Throughout his artistic career, George Marks’s work was always guided by the legacy of the West. As a boy, he listened to the stories told to him by his grandfather, who was a rancher. He himself was fascinated by the realistic paintings of Charles Russell. These early influences motivated Marks to study art, to explore museum collections, and to persist in the dream of creating art that realistically portrayed contemporary Western ranch life.
Marks earned his fine arts degree from the University of Iowa and then worked as a commercial illustrator for fourteen years. Before seriously beginning to sculpt in 1970, Marks worked primarily in oils. Bill Moyers, a fellow member of the Cowboy Artists of America, assisted him with his first armature. Marks soon discovered that his proficiency in sculpture was enhanced by the hundreds of hours he had already spent drawing and sketching. He experienced firsthand how the two mediums reinforced one another.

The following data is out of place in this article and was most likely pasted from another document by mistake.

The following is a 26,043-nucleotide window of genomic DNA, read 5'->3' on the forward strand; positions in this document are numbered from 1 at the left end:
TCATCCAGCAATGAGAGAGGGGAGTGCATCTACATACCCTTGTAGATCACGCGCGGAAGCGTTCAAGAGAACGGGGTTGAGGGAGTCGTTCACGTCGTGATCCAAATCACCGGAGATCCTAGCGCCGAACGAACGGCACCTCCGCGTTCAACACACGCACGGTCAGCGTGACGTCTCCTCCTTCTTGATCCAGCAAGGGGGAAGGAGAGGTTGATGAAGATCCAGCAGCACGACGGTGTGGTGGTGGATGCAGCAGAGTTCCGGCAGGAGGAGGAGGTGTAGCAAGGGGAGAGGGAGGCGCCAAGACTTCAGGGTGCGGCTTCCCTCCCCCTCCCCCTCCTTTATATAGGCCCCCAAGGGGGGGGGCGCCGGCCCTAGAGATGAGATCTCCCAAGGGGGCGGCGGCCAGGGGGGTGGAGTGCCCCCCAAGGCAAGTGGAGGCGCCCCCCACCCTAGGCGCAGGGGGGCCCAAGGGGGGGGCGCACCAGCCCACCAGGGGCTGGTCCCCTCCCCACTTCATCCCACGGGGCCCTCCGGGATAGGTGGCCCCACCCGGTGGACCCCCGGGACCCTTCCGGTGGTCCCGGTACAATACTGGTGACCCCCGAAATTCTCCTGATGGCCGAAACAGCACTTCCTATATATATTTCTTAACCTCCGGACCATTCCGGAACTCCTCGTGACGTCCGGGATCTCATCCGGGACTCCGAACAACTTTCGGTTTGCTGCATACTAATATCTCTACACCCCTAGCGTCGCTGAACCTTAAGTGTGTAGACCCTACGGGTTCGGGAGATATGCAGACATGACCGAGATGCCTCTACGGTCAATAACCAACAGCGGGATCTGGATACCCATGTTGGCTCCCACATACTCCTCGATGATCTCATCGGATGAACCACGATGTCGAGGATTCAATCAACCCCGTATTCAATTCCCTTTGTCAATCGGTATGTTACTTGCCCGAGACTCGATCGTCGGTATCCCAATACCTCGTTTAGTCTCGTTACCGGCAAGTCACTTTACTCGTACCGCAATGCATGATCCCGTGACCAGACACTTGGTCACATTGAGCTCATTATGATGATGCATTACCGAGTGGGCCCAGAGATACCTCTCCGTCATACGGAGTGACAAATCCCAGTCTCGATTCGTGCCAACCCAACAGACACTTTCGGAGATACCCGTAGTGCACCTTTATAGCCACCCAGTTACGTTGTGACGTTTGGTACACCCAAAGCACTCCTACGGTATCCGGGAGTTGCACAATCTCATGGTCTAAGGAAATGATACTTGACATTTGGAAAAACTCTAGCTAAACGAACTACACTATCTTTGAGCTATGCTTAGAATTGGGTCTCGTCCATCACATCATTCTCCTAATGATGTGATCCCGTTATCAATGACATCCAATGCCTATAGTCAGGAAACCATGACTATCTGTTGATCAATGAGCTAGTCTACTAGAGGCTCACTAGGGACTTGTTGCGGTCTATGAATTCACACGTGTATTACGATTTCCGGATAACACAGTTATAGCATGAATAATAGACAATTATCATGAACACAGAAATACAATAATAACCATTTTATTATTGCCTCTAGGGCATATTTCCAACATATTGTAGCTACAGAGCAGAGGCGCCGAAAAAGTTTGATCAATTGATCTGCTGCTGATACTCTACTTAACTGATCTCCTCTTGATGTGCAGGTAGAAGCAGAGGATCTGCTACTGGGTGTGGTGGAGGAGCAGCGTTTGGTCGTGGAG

Marks was among the first artists to be accepted into the CAA in 1966. During the 1970-1971 term, he served as secretary-treasurer and was honored by his peers with election to the vice presidency the following year. In his continual search for excellence and his devotion to this craft, Marks created paintings, drawings, and bronzes of indisputable grace and quality. His work garnered CAA awards in both drawing and sculpture.
Collections: National Center for American Western Art; Sangre de Cristo Arts Center; Rockwell Museum of Western Art
Copyright © 2011 Cowboy Artists of America